8. Obligations of dam owners: The Bill requires the owners of specified dams to provide a dam safety unit in each dam.  This unit will inspect the dams: (i) before and after the monsoon season, and (ii) during and after every earthquake, flood, or any other calamity or sign of distress.  Dam owners will be required to prepare an emergency action plan, and carry out risk assessment studies for each dam at specified regular intervals. Dam owners will also be required to prepare a comprehensive dam safety evaluation of each dam, at regular intervals, through a panel of experts.  The evaluation will be mandatory in certain cases such as major modification of the original structure, or an extreme hydrological or seismic event.
  9. Offences and penalties: The Bill provides for two types of offences.  These are: (i) obstructing a person in the discharge of his functions, and (ii) refusing to comply with directions issued under the Bill.
Benefits:
  1. Help states and UTs in adopting uniform dam safety procedures
  2. Ensure safety of dams
  3. Safeguard benefits from dams
  4. Safeguard human life, livestock and property
Challenges:
  1. Availability of fund
  2. Prioritizing investment according to risk
  3. States have very limited technical capabilities for analyzing instrumentation data for investigation and detection of dam distress.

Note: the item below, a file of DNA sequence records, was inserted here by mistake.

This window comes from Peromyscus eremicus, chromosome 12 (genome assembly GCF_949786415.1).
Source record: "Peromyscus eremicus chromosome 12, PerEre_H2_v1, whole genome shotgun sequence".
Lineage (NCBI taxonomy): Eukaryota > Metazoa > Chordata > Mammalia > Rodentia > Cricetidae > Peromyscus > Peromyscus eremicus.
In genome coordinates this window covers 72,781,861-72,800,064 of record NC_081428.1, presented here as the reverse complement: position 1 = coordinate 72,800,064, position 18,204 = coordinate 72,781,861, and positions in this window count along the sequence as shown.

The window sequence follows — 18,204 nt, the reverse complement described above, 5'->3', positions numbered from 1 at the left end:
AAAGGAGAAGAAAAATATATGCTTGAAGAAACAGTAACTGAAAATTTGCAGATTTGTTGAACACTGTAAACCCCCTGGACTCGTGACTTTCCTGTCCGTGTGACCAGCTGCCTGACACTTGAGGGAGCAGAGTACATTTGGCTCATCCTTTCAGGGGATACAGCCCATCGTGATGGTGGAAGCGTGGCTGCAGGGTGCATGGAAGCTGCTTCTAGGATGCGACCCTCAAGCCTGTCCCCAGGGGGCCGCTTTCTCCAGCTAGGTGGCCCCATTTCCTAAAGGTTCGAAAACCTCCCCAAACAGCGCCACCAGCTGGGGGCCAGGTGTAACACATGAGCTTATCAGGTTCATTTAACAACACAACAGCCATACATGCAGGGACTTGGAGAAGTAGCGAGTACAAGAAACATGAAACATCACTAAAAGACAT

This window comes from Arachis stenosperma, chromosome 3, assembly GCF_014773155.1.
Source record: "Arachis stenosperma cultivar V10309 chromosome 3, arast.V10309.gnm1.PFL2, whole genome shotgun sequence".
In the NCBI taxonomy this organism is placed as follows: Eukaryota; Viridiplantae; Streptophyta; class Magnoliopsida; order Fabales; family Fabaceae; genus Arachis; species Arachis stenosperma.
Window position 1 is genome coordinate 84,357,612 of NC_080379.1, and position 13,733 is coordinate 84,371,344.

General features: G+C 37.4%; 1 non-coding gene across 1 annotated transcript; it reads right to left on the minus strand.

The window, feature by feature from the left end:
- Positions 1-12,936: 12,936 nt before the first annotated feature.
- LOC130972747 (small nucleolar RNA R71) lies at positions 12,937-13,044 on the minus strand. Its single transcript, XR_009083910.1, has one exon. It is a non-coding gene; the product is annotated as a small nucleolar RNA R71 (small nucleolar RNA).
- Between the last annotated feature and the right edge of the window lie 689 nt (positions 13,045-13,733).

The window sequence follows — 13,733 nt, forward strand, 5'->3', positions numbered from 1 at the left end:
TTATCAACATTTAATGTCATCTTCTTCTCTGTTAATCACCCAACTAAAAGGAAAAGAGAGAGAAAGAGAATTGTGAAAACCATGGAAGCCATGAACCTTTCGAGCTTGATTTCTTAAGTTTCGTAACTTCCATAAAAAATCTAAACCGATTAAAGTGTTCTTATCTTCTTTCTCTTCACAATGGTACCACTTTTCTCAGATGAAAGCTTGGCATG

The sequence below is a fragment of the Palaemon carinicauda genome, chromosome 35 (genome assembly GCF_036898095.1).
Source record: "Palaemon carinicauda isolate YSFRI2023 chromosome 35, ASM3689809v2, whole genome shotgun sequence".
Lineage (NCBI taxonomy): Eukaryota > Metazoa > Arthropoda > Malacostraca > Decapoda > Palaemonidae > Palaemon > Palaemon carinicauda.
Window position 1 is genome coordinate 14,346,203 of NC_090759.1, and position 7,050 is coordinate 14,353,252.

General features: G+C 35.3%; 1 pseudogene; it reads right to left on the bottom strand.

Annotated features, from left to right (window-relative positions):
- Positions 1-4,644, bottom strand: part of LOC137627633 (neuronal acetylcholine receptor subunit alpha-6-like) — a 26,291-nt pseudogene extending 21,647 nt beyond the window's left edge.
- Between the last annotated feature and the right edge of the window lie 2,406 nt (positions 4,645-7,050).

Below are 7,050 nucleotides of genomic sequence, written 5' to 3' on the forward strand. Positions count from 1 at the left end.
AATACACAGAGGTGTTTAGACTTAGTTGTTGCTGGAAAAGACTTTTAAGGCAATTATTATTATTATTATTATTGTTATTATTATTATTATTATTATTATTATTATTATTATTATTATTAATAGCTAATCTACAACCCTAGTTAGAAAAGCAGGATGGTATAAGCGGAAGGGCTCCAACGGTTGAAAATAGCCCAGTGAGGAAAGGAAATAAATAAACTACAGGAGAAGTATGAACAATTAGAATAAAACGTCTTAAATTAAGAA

4. Real time inflow forecasting systems are not in place even in important reservoirs.
  5. Siltation of reservoir is a serious issue, though in most cases the extent of siltation continues to remain unknown.Desiltation of reservoir is difficult in many a cases owing to environmental concerns related to sediment disposal
  6. Few states raised objections that the Bill does not recognize dams and reservoirs run by long-standing inter-state agreements.
  Q.3) Open Defecation Free (ODF)++ is essential to sustain gains made under Open Defecation Free(ODF) mission. Enumerate the additional targets under ODF++ as compared to ODF and importance of Behavioral change Component for achieving ODF and ODF++? Answer: SBM ODF+ protocol focuses on sustaining community/ public toilet usage by ensuring their functionality, cleanliness and maintenance. SBM ODF++ will focus on achieving sanitation sustainability by addressing complete sanitation value chain, including safe containment, processing and disposal of fecal sludge and septage. Importance of behavior change:
  1. Many people continue to defecate in the open despite owning a toilet.
  2. Resources are spent on toilet construction and not on the usage aspects of it.
  3. People still continue to hold stigmas about toilet usage, its cleaning and aspects of purity and pollution.
  4. Without addressing attitudes, the problem of manual scavenging will continue to remain in the rural areas.
  Q.4) WWF Living Planet Report says world lost about 60% of its wildlife population in last 4 decades. Discuss the factors responsible for such loss and impacts of reducing faunal biodiversity on ecosystem service? Answer: Main drivers of biodiversity decline are:
  1. Climate change
  2. overexploitation of species
  3. Agriculture
  4. land conversion
  5. Invasive species
  6. Clearing for development as well as over-exploitation and aquaculture have contributed to a decline in the extent of mangroves by 30% to 50% over the past 50 years.
  7. Ongoing degradation has many impacts on species, the quality of habitats and the functioning of ecosystems.
  8. All the multidimensional gains from biodiversity, as mentioned below, will be diminished.